Oil prices edged up in Asia today after falling sharply in the previous session, as analysts predicted increased volatility and no end in sight this year to tumbling prices.
US benchmark West Texas Intermediate (WTI) for January delivery rose 73 cents to $54.84, while Brent crude for February gained 32 cents to $59.59.
WTI had dived yesterday by $2.36 to its lowest since May 2009, while Brent tumbled $1.91.
Crude prices have plunged about 50% since June due to plentiful supplies, a stronger dollar and weak demand as the global economy struggles, analysts say.
The Organisation of the Petroleum Exporting Countries (OPEC), the oil producers group that supplies about 40% of the world’s crude oil, has so far declined to cut output to curb the price plunge.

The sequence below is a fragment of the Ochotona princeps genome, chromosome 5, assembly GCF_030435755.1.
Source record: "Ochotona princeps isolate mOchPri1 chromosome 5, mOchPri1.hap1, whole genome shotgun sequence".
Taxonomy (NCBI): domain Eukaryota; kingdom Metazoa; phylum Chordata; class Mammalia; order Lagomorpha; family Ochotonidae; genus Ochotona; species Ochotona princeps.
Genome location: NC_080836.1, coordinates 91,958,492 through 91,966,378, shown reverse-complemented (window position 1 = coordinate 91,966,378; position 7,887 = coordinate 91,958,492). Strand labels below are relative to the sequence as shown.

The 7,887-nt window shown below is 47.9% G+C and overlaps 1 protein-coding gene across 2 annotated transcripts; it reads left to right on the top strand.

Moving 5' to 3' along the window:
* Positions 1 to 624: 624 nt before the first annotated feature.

Saudi Arabia, the leading OPEC producer, said yesterday that competitive pressures prevent it from reducing output, and the kingdom can weather falling prices.
“It is difficult, or even impossible, for Saudi Arabia or OPEC to undertake any measure that would lead to a reduction in (their) share of the market and an increase in that of others” who do not belong to the cartel, Oil Minister Ali al-Naimi stated.